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Rotational Motion Clarification

  1. Jan 4, 2004 #1
    I got a little confused thinking about this. Consider a ball attatched to a (massless) rod. This system is to be accelerate about the free end of the rod. From what I know, the moment of inertia for this system would simply be the mr^2, since this is the same case as a free ball being accelerated at the same rate. However, it seems to me that the ball is also rotating around its own axis (since it is fixed on the rod), and thus wouldn't the force necessary for the same rate of acceleration be greater?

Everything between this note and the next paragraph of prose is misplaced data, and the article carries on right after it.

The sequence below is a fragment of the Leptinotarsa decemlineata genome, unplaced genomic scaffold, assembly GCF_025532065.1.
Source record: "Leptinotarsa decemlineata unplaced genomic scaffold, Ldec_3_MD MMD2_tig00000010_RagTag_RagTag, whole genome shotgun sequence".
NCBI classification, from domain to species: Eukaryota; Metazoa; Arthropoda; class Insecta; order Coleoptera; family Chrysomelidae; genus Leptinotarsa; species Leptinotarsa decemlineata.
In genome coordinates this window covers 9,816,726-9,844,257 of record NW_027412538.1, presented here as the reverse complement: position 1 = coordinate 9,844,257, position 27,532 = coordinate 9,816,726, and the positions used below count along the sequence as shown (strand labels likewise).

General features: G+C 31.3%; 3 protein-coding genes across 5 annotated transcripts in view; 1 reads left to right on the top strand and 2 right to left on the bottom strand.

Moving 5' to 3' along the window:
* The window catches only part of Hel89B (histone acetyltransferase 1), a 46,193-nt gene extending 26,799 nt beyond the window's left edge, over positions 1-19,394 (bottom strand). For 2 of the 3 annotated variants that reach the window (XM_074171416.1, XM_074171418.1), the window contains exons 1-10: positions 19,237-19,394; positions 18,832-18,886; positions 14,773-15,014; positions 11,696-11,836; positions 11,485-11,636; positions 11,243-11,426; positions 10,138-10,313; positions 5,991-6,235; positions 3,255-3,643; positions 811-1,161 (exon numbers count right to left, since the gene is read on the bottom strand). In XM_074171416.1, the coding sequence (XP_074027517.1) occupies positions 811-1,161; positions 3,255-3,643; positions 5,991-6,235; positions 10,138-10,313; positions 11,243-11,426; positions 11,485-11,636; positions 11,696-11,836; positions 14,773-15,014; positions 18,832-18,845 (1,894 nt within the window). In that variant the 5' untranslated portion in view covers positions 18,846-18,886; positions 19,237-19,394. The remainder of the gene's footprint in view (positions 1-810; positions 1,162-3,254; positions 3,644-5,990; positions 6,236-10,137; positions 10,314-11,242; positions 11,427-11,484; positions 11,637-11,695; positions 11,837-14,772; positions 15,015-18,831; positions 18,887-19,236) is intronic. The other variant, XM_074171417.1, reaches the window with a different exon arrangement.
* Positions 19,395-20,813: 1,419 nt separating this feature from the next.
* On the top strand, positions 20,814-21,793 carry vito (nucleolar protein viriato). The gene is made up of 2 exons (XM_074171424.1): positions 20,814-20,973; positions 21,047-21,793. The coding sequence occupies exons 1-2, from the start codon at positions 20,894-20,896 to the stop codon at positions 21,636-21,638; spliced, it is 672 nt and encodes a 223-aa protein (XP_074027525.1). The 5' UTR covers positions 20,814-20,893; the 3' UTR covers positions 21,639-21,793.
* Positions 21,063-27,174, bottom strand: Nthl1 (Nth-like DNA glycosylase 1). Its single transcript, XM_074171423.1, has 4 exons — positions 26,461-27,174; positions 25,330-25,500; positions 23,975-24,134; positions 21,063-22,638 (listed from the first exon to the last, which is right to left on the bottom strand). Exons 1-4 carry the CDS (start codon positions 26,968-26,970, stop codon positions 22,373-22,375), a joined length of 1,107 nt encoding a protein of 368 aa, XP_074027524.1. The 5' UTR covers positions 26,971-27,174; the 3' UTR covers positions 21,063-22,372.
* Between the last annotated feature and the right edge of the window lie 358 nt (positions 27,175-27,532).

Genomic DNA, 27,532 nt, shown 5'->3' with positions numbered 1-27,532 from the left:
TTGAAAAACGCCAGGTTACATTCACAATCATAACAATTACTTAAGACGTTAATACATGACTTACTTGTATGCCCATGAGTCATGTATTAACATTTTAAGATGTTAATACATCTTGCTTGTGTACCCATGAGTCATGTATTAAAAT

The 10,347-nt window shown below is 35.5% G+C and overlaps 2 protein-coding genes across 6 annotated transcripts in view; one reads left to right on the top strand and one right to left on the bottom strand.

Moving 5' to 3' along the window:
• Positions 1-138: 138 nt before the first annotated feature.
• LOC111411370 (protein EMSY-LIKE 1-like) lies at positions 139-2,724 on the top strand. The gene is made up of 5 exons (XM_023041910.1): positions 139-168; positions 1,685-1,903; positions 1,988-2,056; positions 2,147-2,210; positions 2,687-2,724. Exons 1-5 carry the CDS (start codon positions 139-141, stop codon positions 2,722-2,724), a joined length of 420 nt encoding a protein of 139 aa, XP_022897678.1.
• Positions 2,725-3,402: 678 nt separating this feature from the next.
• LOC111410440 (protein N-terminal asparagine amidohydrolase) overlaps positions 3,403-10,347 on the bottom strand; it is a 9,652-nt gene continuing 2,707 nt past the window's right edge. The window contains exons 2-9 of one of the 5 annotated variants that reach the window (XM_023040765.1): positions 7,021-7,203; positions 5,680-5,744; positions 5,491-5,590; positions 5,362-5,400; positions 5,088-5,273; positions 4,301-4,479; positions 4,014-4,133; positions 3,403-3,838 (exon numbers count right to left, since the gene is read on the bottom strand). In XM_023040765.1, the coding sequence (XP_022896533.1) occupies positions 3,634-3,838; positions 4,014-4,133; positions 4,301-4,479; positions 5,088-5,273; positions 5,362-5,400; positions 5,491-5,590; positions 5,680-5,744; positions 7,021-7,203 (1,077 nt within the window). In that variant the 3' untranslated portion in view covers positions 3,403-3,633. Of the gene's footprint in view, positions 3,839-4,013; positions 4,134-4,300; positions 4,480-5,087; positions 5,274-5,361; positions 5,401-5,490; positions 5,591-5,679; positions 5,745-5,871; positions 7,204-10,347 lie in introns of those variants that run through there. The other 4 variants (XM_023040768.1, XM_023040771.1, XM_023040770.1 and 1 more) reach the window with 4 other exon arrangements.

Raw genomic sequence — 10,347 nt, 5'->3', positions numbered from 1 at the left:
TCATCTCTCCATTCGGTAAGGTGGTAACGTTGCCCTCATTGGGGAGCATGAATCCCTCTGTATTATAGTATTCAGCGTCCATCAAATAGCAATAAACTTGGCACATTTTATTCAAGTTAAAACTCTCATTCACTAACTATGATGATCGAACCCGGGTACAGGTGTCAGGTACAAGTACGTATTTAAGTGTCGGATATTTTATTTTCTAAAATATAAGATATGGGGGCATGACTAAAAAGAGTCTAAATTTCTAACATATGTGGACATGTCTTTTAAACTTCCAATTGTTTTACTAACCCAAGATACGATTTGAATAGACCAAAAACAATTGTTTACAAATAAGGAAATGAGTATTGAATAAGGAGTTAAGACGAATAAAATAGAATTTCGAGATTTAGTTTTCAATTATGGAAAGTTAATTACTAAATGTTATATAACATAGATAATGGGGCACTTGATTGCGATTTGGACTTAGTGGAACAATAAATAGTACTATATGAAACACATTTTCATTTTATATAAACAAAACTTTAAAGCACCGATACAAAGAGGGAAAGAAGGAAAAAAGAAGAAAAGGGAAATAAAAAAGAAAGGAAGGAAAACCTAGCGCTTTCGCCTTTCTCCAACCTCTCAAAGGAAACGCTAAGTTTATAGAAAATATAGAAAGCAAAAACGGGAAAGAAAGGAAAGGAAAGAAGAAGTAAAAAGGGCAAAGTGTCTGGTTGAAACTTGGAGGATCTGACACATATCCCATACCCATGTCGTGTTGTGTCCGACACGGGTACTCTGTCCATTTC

2. jcsd
  3. Jan 5, 2004 #2
    Is this question too dumb for anyone to even answer? :wink:
  4. Jan 5, 2004 #3

    Doc Al

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    Staff: Mentor

    No, it's an excellent question.

    I would say that the answer is yes. Using I = mL2 (L is length of stick) is just an approximation: it assumes the radius of the ball can be neglected.

    A more realistic value for rotational inertia must include that of the ball as well:

    [tex]I = I_{ball} + mL^2 = \frac{2}{5}mR^2 + mL^2[/tex]
  5. Jan 5, 2004 #4
    Thanks Doc. My physics instructor (and the book) was saying otherwise and wouldn't concede to my view.
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